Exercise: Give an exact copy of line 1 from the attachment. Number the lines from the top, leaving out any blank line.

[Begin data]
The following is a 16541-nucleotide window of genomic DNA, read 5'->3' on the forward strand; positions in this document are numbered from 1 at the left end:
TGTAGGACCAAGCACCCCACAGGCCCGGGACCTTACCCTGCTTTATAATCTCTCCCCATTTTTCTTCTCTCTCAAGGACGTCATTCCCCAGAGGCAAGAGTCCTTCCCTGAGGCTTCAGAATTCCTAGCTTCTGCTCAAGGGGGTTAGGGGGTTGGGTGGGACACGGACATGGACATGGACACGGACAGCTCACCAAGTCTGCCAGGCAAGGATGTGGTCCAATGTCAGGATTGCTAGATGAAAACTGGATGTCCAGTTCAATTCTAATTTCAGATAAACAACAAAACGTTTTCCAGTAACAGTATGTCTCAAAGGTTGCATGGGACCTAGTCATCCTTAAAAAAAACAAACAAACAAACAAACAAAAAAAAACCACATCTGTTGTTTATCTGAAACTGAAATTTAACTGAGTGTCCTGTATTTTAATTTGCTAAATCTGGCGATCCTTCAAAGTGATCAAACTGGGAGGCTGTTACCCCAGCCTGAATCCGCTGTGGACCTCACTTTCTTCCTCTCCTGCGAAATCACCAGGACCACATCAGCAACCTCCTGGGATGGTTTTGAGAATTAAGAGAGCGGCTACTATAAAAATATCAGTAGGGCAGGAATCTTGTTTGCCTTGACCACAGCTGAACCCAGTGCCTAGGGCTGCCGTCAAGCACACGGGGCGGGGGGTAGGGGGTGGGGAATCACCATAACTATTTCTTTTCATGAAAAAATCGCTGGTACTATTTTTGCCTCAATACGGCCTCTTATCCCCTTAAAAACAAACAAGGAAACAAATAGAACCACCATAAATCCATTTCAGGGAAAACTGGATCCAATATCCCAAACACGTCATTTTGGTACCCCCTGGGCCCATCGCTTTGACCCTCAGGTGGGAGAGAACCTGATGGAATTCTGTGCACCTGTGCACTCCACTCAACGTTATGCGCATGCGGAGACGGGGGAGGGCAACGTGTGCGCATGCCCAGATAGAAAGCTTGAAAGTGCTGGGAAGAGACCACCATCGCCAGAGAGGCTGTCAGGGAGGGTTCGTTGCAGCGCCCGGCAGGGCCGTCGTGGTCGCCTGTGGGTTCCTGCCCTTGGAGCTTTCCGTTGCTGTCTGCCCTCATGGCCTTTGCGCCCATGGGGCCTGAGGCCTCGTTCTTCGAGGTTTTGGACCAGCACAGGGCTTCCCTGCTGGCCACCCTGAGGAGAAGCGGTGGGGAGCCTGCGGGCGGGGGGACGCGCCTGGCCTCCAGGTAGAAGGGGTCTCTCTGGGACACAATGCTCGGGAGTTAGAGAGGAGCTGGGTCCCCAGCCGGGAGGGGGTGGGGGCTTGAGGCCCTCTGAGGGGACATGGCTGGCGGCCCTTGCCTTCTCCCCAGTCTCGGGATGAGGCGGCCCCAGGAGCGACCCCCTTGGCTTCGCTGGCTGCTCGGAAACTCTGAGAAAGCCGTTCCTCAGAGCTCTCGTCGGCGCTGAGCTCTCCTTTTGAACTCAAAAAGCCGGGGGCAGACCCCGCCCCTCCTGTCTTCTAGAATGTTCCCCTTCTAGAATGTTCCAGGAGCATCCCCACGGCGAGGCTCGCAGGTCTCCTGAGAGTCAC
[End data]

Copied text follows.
The following is a 16541-nucleotide window of genomic DNA, read 5'->3' on the forward strand; positions in this document are numbered from 1 at the left end: